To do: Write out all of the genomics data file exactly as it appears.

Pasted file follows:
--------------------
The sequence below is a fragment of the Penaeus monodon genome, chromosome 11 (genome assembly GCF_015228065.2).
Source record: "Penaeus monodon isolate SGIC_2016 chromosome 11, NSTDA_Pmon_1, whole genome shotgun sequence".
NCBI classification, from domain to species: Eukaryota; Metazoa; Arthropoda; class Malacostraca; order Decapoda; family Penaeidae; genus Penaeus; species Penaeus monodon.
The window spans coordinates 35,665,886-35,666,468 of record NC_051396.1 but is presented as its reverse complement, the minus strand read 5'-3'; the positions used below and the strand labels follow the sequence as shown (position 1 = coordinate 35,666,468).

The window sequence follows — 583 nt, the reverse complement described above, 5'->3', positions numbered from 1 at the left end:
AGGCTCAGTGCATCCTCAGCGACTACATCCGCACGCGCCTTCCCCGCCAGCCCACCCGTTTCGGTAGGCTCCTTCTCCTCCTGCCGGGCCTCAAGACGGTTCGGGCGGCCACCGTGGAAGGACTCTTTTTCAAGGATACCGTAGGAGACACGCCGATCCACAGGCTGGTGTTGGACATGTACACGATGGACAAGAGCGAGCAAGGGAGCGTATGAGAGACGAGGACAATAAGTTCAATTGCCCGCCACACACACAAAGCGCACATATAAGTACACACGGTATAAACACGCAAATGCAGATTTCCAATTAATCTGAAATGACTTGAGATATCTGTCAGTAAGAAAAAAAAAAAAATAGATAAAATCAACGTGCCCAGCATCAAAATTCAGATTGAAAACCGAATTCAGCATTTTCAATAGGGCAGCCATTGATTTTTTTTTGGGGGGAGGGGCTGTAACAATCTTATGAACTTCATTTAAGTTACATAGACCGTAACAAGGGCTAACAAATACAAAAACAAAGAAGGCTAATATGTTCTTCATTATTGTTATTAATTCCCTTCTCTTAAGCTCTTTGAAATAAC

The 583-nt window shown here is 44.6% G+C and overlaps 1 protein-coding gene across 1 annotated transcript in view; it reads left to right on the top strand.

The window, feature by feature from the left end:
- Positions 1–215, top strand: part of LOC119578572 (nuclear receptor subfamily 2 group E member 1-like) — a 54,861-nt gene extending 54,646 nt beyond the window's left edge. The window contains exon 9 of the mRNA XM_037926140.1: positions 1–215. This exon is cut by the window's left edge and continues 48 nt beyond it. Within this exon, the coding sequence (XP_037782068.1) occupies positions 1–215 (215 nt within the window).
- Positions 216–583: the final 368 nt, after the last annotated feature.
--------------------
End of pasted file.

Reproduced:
The sequence below is a fragment of the Penaeus monodon genome, chromosome 11 (genome assembly GCF_015228065.2).
Source record: "Penaeus monodon isolate SGIC_2016 chromosome 11, NSTDA_Pmon_1, whole genome shotgun sequence".
NCBI classification, from domain to species: Eukaryota; Metazoa; Arthropoda; class Malacostraca; order Decapoda; family Penaeidae; genus Penaeus; species Penaeus monodon.
The window spans coordinates 35,665,886-35,666,468 of record NC_051396.1 but is presented as its reverse complement, the minus strand read 5'-3'; the positions used below and the strand labels follow the sequence as shown (position 1 = coordinate 35,666,468).

The window sequence follows — 583 nt, the reverse complement described above, 5'->3', positions numbered from 1 at the left end:
AGGCTCAGTGCATCCTCAGCGACTACATCCGCACGCGCCTTCCCCGCCAGCCCACCCGTTTCGGTAGGCTCCTTCTCCTCCTGCCGGGCCTCAAGACGGTTCGGGCGGCCACCGTGGAAGGACTCTTTTTCAAGGATACCGTAGGAGACACGCCGATCCACAGGCTGGTGTTGGACATGTACACGATGGACAAGAGCGAGCAAGGGAGCGTATGAGAGACGAGGACAATAAGTTCAATTGCCCGCCACACACACAAAGCGCACATATAAGTACACACGGTATAAACACGCAAATGCAGATTTCCAATTAATCTGAAATGACTTGAGATATCTGTCAGTAAGAAAAAAAAAAAAATAGATAAAATCAACGTGCCCAGCATCAAAATTCAGATTGAAAACCGAATTCAGCATTTTCAATAGGGCAGCCATTGATTTTTTTTTGGGGGGAGGGGCTGTAACAATCTTATGAACTTCATTTAAGTTACATAGACCGTAACAAGGGCTAACAAATACAAAAACAAAGAAGGCTAATATGTTCTTCATTATTGTTATTAATTCCCTTCTCTTAAGCTCTTTGAAATAAC

The 583-nt window shown here is 44.6% G+C and overlaps 1 protein-coding gene across 1 annotated transcript in view; it reads left to right on the top strand.

The window, feature by feature from the left end:
- Positions 1–215, top strand: part of LOC119578572 (nuclear receptor subfamily 2 group E member 1-like) — a 54,861-nt gene extending 54,646 nt beyond the window's left edge. The window contains exon 9 of the mRNA XM_037926140.1: positions 1–215. This exon is cut by the window's left edge and continues 48 nt beyond it. Within this exon, the coding sequence (XP_037782068.1) occupies positions 1–215 (215 nt within the window).
- Positions 216–583: the final 368 nt, after the last annotated feature.